Professionally the impact of the knowledge gained from Kings’ Postgraduate and the MA programs has been wide ranging and extensive, with not a negative in sight. I learned first-hand the depth of specialization required in Copyright Law to the extent that I was reminded that asking a (BA level) solicitor/attorney/lawyer to do copyright law was akin to asking a medical GP to do heart or neurosurgery – such was the gulf of skill that these qualifications woke me up to.

    I am forever grateful.

    Probably the most important outcome of my time at Kings, has been the impact on my practise and procedure in a global, internet, digitized world. Knowledge of the patchwork quilt of civil law, common law and harmonized copyright law regimes that the world is made up of, where alternatively national laws stop at national borders or extend as part of regional agreements and all jostle at the WTO (TRIPS) and/or the WIPO Treaties, has had exceptional utility, thanks to the enlightened and dynamic teaching provided for by Kings.

  2. Part 2

    An outcome of Kings was a firm view that digitization, convergence and the internet had to a certain done a number so to speak on the ‘old order’ of the IP bouquet. Those at the coal face of copyright law know very well that copyright law practice:

    * has become the most important member of the IP bouquet, losing its “poor cousin” status and easily displacing trade marks, patents and designs.
    * requires post-graduate qualification to properly practice and service
    * requires (like a doctor) practical experience (and I don’t mean in a law firm, but in a copyright industry)
    · is currently filled with many ‘buskers’ wondering how to make the mental leap from a (trade mark, patent and design) ‘registration’ clickety click IP mind-set to procedurally driven non-registration mind-set of copyright law and daunted by the knowledge and qualifications required. As with Patent Law, a BA qualification no longer suffices.
    * is very badly serviced currently – there is a dearth of practitioners who have the capacity, qualification and skill to see copyright law beyond a national border, never mind within
    * is very badly invested in by those who should know better. Corporates in copyright industries (broadcasters and the like) and others have literally armies of solicitor/attorney/lawyers (graduate level) at hand without a single (postgraduate) qualification in Copyright Law – bad for business
    * quality copyright law skills able to service client needs across a patchwork quilt of civil law, common law and harmonized copyright law regimes are not easily acquired, requiring 3 to 5 years of postgraduate study and at least that many at practice (in a copyright industry, never mind a law firm)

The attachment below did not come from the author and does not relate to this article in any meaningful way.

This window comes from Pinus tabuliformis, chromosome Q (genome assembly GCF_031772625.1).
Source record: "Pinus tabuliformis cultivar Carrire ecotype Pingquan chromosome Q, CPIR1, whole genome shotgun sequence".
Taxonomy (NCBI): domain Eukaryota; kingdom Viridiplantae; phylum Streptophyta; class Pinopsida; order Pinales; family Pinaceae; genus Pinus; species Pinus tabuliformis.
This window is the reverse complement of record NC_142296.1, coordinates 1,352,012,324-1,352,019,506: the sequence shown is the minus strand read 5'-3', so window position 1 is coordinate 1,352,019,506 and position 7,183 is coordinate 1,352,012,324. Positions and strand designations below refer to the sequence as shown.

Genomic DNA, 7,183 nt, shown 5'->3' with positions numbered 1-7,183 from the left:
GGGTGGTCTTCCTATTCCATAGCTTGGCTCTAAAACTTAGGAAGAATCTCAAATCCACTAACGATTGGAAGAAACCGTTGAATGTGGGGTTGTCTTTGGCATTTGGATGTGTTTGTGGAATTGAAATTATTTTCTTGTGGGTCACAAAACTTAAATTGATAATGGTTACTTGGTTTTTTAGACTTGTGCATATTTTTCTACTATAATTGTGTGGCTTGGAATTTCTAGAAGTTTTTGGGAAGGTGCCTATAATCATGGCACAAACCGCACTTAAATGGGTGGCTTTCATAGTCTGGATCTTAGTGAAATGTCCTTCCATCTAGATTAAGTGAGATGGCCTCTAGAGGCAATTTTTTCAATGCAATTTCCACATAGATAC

* the majority of copyright law services are non-litigative, and nowhere is this more apparent than when one spends time in a Business Affairs function for a label, publisher, broadcaster or other copyright industry
    * includes the capacity to write a copyright law opinion

    In closing I have received great benefit and advantage from attending and completing the Kings Postgraduate and the MA programs, enough to know first-hand that with this level of knowledge it is appropriate to consider the barrister approach and set your own chambers.

    For a quality qualified set of copyright law skills and service, not bounded by a national border, the employers out there are numerous and are all ‘customers’ whether such be law firms, barristers (including QC’s), creators, users, NGO’s, Government.

    Copyright Law is arguably the least litigative of the IP bouquet and if one’s concept of law is all about court, then copyright law is not a place for you. Copyright law cases are so expensive to litigate generally that nowhere more in law, it has been opined, does the old Sun Tzu adage “The art of war is to win without a fight” come to bear than with copyright law conflict. Simply put the rewards for solving a complex copyright law challenge are far greater when expertise and knowledge are applied than when litigation and the courts are utilised.

    The extent that I was inspired by the Kings experience has placed me on the PhD path which I will be pleased to report back to you on in the not-too distant future.